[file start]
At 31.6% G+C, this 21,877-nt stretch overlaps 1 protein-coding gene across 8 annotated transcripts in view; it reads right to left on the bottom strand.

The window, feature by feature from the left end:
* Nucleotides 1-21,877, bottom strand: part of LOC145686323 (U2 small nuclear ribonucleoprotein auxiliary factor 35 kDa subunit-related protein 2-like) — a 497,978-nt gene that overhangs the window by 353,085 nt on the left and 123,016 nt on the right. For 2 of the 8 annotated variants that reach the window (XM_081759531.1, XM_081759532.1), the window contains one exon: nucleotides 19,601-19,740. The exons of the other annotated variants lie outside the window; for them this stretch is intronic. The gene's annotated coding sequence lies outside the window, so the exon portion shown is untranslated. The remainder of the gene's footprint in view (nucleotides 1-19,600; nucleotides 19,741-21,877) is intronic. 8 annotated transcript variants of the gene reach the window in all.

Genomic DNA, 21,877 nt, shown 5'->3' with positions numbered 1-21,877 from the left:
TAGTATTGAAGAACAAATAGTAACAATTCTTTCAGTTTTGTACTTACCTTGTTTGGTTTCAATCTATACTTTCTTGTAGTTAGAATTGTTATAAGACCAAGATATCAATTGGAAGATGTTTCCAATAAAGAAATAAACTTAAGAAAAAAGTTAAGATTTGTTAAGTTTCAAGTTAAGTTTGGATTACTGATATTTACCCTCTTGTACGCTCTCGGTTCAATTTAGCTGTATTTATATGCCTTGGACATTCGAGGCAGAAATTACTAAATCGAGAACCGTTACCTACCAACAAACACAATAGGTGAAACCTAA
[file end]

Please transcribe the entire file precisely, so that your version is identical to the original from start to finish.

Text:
At 31.6% G+C, this 21,877-nt stretch overlaps 1 protein-coding gene across 8 annotated transcripts in view; it reads right to left on the bottom strand.

The window, feature by feature from the left end:
* Nucleotides 1-21,877, bottom strand: part of LOC145686323 (U2 small nuclear ribonucleoprotein auxiliary factor 35 kDa subunit-related protein 2-like) — a 497,978-nt gene that overhangs the window by 353,085 nt on the left and 123,016 nt on the right. For 2 of the 8 annotated variants that reach the window (XM_081759531.1, XM_081759532.1), the window contains one exon: nucleotides 19,601-19,740. The exons of the other annotated variants lie outside the window; for them this stretch is intronic. The gene's annotated coding sequence lies outside the window, so the exon portion shown is untranslated. The remainder of the gene's footprint in view (nucleotides 1-19,600; nucleotides 19,741-21,877) is intronic. 8 annotated transcript variants of the gene reach the window in all.

Genomic DNA, 21,877 nt, shown 5'->3' with positions numbered 1-21,877 from the left:
TAGTATTGAAGAACAAATAGTAACAATTCTTTCAGTTTTGTACTTACCTTGTTTGGTTTCAATCTATACTTTCTTGTAGTTAGAATTGTTATAAGACCAAGATATCAATTGGAAGATGTTTCCAATAAAGAAATAAACTTAAGAAAAAAGTTAAGATTTGTTAAGTTTCAAGTTAAGTTTGGATTACTGATATTTACCCTCTTGTACGCTCTCGGTTCAATTTAGCTGTATTTATATGCCTTGGACATTCGAGGCAGAAATTACTAAATCGAGAACCGTTACCTACCAACAAACACAATAGGTGAAACCTAA